Wednesday, July 29, 2009

A Note On Confident Humility

I spend a lot of time in workshops. A lot of time with aspiring writers. A lot of time with published writers that continue to struggle and grasp for more. Etc. In situations were artists are pressed together intensely lots of good stuff happens, certainly, but not everyone handles their successes or disappointments with equal grace. I'm aware that I spend more time noticing the lack of grace - strenuous self-promotion, aggressive criticism of others, defensiveness, genre elitism, those folks that use every occasion of public speaking to reference their recent successes - than I acknowledge when someone gets it right. So this post is meant to highlight a positive example.

I recently workshopped a very good student story. It convinced me from the first lines. It covered all the basic storytelling bases and then did a variety of further things with understated ease. No bells and whistles. No need to explain or obscure. Just very good writing and a substantive, quirky tale as well. This story was good enough, in fact, that my edits were light and my response included a declaration that I rarely make: that if I was the right editor at the right magazine I'd buy it.

The workshop went well, although I'm never sure that other students quite know what to make of it when I say a story is publishable. It must be a strange thing, considering that over a semester I may see two stories each from twelve different writers, but then only pull out that stamp of approval once. What gives? I don't entirely know how to explain it, but some stories just announce within their fabric that they've arrived. Their genetic code lines up. They exist, blemishes and all, and they exist in a way that for me feels ready for prime time.

Now, the part of this that has to do with humility is that I only discovered later that this particular story had been accepted for publication just before the workshop. Not only that, but another story the same writer submitted to another workshop (also given the stamp of ultimate approval by that workshop leader) had also been accepted. Two new stories. Two hits. Two publications that occurred between the writing of the stories and the workshop meant to tear them apart in critique. That's terribly rare. But it's also rare for a new author faced with the uncertainties of a workshop to withhold information like that. I've seen people try to shape the focus of a workshop before it's begun. Or who inflate their credentials ahead of time (often with self-referential things said while they're critiquing someone else's work). Or who would hold that publication information as a shield to be brandished to deflect all criticism.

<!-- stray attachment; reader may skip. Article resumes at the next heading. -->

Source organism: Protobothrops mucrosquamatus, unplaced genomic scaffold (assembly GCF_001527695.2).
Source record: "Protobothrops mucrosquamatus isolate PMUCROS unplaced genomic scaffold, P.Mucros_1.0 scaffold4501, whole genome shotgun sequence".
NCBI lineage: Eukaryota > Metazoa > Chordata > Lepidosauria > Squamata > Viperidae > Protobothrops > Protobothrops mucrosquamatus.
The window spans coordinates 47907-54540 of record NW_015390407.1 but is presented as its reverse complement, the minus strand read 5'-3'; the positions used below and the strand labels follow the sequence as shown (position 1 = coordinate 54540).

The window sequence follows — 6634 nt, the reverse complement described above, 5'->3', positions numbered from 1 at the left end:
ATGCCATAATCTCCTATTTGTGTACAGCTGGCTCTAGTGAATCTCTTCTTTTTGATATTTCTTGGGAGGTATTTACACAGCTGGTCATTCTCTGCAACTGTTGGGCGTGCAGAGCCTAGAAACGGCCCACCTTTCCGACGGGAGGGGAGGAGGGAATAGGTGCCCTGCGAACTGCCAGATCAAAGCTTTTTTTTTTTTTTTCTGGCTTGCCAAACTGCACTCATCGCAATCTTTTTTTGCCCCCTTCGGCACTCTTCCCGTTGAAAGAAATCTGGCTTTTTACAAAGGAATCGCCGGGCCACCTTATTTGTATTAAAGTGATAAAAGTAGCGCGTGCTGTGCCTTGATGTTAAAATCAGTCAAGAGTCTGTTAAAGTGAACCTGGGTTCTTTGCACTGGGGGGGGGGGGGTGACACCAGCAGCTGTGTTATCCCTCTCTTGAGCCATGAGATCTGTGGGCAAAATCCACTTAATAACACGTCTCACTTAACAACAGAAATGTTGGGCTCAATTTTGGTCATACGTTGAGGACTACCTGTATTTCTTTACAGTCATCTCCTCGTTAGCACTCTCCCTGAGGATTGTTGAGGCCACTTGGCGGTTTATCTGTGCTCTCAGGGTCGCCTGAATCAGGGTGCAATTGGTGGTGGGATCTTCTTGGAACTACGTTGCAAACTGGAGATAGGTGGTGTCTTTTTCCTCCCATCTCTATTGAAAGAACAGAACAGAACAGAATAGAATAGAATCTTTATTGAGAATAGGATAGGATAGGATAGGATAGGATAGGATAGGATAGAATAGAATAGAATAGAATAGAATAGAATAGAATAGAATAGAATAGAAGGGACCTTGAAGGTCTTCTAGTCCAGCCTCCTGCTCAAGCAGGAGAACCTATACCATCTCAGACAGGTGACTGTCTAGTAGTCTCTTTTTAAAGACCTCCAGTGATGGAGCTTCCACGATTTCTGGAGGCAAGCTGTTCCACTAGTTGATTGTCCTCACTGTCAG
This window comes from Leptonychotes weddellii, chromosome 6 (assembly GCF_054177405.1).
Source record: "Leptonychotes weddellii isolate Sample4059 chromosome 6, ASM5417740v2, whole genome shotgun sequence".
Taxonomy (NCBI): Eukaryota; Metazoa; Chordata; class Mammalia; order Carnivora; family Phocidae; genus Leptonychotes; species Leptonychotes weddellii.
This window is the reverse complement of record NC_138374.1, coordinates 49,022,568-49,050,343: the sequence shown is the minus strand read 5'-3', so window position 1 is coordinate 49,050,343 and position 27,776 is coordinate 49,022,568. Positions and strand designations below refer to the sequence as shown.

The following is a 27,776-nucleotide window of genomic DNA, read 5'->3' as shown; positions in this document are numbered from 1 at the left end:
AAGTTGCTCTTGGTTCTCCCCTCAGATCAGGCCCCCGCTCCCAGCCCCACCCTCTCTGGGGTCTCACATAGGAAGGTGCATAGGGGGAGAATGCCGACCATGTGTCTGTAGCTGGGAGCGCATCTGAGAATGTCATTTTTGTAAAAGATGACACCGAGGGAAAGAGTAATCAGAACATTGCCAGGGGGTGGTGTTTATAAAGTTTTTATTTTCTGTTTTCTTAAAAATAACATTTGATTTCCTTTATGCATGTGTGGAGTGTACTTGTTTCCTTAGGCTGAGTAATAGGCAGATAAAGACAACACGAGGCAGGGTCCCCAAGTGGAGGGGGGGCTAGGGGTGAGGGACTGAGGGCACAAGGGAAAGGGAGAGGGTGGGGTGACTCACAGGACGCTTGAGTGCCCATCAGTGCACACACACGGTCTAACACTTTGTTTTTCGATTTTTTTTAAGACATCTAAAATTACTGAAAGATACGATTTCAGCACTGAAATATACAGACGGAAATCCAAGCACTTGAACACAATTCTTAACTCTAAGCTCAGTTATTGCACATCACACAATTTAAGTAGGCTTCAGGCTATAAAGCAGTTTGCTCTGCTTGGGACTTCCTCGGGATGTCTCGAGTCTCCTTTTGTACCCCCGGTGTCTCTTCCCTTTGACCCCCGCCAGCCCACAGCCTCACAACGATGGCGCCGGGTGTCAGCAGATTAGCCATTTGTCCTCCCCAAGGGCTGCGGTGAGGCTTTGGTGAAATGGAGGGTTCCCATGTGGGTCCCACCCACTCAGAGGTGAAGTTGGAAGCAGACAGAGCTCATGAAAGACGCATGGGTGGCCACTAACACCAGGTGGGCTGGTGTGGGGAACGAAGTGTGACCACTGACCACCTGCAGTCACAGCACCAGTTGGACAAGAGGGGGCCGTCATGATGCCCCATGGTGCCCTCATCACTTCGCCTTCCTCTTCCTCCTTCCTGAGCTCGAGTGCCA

The student in this case did none of that. He entered and exited the workshop without a word intended to bias or control the discussion, despite the fact that he had more than the usual ammunition to do so if he wished. Quiet confidence. Without distraction. Competence demonstrated where it matters - on the page.

What does that evoke from me? Respect.

(Yes, I'm saying that like Ali G, but I mean it.)

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Anonymous Jess said...

So, who should we be looking for if we want to read the story? =D

12:48 PM  
Blogger David Anthony Durham said...

That's a secret. (The teachery-part of me feels uncomfortable with seeming to pick favorites.) But I'll be happy to direct you to the story once it actually comes out. (Because I'm happy to point toward hard evidence of publication success.)

Not sure if that makes sense, but...

3:09 PM  
Blogger Tinyhand said...

Interesting. I'm not sure I would have the stones to say nothing at all - that sounds strange but commendable. That is a level of confidence I would like to work toward, but I honestly don't think it's something you can learn.

I'll be looking forward to reading it when it's out.

12:01 AM  
Blogger Corby Kennard said...

The last comment from Jennifer was actually from me.

12:02 AM  
Blogger David Anthony Durham said...

Ah... Interesting how I read that comment differently when I think it's from Jennifer instead of from Paranoyd. Same words, but a different... tonal resonance to me.

8:32 AM  
Blogger Corby Kennard said...

Hmm. Is that a good or bad thing?

11:42 AM  
Blogger David Anthony Durham said...


3:14 PM  

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